Another Democratic challenger to Sen. Kirsten GillibrandKirsten GillibrandSenate Democrats: ObamaCare repeal fight isn't over yet Bipartisan senators seek to boost expertise in military justice system Mattis gaining power in Trump’s Cabinet MORE (D-N.Y.) dropped out of the race on Tuesday, further clearing the field for the new senator as she heads into her first reelection bid.

In a statement, Manhattan Borough President Scott Stringer, who had formed an exploratory committee, said he will focus on his reelection campaign instead of pursuing the Senate.

Stringer's announcement comes four days after Rep. Steve Israel (D-N.Y.) also announced that he won't run against Gillibrand.

Israel noted that President Barack ObamaBarack ObamaAppeals court overturns decision requiring EPA coal jobs report Obama ethics czar: Trump fundraiser at his DC hotel ‘illegal’ Trump greeted by protesters at campaign fundraiser MORE urged him to clear the Democratic primary for Gillibrand, something Stringer also noted in his statement.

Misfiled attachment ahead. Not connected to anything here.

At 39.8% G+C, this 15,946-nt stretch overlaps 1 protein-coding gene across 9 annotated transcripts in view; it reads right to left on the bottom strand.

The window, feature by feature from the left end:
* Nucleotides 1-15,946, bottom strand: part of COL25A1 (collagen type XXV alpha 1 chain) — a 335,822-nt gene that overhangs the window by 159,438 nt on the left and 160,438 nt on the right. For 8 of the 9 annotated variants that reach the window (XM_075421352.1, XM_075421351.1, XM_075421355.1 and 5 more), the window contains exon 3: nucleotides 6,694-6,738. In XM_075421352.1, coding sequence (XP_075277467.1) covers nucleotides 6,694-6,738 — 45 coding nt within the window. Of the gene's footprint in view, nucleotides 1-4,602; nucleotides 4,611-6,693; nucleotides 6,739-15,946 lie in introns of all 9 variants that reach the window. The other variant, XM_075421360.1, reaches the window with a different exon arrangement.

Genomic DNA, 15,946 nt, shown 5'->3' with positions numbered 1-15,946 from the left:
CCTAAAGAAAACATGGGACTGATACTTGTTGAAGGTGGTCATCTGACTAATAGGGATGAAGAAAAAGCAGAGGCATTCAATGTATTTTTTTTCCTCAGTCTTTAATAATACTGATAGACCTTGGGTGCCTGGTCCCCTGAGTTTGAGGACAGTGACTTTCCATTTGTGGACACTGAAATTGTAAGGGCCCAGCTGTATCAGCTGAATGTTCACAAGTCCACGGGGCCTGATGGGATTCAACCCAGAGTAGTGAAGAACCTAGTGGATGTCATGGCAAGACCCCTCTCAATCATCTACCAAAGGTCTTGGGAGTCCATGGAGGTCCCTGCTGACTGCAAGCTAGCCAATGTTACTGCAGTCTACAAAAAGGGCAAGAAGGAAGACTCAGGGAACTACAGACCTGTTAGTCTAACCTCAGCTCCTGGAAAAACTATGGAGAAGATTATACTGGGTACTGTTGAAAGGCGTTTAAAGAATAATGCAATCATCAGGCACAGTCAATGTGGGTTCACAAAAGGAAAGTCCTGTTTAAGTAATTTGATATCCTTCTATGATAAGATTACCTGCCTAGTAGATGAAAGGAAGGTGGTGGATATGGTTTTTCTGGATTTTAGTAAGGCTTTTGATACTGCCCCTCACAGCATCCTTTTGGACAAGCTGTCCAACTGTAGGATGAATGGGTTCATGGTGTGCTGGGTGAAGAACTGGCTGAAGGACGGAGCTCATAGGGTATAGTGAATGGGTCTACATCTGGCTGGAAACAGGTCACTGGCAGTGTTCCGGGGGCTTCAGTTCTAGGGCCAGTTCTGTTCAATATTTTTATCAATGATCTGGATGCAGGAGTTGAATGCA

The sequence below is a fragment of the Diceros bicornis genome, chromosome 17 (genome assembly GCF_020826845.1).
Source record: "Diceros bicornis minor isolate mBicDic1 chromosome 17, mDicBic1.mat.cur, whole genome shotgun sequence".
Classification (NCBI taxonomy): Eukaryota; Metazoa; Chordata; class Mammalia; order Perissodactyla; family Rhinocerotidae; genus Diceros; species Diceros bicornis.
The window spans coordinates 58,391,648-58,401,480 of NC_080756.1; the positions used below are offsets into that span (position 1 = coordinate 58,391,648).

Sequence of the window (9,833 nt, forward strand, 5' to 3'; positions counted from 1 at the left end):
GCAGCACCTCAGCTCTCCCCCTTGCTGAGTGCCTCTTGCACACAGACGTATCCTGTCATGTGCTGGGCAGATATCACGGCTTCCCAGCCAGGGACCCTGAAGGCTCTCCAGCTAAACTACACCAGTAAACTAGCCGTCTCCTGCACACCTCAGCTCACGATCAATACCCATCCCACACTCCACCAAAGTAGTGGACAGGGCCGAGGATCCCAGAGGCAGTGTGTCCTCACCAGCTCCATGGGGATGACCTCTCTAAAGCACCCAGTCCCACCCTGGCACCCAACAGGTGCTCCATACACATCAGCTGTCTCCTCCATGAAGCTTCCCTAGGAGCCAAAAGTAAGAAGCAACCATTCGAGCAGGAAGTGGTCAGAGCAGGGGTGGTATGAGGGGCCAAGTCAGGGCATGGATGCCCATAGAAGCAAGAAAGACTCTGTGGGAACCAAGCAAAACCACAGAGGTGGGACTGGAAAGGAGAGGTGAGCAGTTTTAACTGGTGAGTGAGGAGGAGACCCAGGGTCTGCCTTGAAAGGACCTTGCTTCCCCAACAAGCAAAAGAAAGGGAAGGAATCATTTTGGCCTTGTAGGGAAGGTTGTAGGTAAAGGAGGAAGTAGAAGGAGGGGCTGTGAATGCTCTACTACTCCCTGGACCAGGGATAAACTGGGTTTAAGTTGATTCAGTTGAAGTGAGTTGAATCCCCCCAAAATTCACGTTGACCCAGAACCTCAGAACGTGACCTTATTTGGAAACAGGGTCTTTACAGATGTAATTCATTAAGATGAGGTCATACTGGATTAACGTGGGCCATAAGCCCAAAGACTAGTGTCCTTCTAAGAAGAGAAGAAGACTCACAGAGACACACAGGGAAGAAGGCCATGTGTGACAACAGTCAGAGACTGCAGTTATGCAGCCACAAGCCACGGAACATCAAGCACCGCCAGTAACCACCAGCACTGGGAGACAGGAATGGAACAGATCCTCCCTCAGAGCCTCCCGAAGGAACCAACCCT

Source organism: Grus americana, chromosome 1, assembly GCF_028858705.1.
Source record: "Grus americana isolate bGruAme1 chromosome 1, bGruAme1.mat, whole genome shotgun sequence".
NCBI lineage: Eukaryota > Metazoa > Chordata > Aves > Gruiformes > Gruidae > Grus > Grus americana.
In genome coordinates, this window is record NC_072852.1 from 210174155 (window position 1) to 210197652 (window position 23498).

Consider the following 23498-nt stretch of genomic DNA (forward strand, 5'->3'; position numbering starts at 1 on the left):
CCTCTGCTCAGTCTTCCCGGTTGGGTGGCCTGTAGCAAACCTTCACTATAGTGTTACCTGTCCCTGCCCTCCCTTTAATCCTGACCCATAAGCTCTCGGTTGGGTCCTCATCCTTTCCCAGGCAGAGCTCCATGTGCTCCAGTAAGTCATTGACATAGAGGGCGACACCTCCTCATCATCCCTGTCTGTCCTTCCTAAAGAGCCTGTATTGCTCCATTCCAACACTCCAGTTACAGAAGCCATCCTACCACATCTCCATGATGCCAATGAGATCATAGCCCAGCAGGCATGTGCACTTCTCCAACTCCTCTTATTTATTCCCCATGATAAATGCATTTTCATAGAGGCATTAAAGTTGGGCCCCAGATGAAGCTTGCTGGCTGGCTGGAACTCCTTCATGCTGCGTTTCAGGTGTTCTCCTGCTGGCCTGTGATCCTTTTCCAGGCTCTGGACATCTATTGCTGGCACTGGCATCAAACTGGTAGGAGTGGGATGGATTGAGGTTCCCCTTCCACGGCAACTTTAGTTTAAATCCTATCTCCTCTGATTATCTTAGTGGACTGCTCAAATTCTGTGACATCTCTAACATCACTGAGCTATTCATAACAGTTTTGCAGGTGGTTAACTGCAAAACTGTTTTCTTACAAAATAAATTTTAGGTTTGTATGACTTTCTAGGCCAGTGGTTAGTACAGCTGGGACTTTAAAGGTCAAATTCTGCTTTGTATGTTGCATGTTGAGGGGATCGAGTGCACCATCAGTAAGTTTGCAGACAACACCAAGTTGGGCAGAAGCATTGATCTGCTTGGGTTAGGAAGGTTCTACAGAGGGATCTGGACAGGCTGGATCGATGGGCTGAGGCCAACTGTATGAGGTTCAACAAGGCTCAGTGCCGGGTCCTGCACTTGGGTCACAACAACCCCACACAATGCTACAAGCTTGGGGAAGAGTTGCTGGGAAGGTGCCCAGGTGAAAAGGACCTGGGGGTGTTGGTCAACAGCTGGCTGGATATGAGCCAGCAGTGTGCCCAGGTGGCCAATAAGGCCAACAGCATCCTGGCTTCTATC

"In light of President Obama's clear desire to avoid a Democratic primary in New York state, I have decided to focus on my re-election race for Manhattan Borough President and to suspend my exploratory committee and fund-raising efforts for the 2010 Senate race," Stringer said.

The Hill reported Tuesday that Obama and, in particular, Sen. Charles SchumerCharles SchumerTrump taps Dem Senate aide for energy commission Tougher Russia sanctions bill facing another setback Trump claims GOP has a 'big surprise' on healthcare MORE (D-N.Y.) have gone on the offensive to try to prevent a messy Democratic Senate primary next year.

Other New York Democratic representatives are looking at the race. Congresswoman Carolyn Maloney (D-N.Y.), in particular, is reportedly telling people that she will run.

Rep. Carolyn McCarthyCarolyn McCarthyWhy Congress needs an openly atheist member, now Lobbying World Lobbying world MORE (D-N.Y.) has also indicated she is considering at the race.

jeremy.jacobs@thehill.com